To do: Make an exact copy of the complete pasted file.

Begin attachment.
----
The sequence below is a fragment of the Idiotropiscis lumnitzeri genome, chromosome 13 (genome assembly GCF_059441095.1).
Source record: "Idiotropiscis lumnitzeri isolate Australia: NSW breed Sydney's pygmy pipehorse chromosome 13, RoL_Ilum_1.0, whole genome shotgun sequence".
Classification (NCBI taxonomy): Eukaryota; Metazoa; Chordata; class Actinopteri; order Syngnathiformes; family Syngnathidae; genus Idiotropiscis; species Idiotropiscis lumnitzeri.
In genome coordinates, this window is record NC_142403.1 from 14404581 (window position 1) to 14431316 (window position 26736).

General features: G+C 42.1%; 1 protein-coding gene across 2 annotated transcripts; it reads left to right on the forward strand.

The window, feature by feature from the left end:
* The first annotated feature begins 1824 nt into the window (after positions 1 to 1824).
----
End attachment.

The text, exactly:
The sequence below is a fragment of the Idiotropiscis lumnitzeri genome, chromosome 13 (genome assembly GCF_059441095.1).
Source record: "Idiotropiscis lumnitzeri isolate Australia: NSW breed Sydney's pygmy pipehorse chromosome 13, RoL_Ilum_1.0, whole genome shotgun sequence".
Classification (NCBI taxonomy): Eukaryota; Metazoa; Chordata; class Actinopteri; order Syngnathiformes; family Syngnathidae; genus Idiotropiscis; species Idiotropiscis lumnitzeri.
In genome coordinates, this window is record NC_142403.1 from 14404581 (window position 1) to 14431316 (window position 26736).

General features: G+C 42.1%; 1 protein-coding gene across 2 annotated transcripts; it reads left to right on the forward strand.

The window, feature by feature from the left end:
* The first annotated feature begins 1824 nt into the window (after positions 1 to 1824).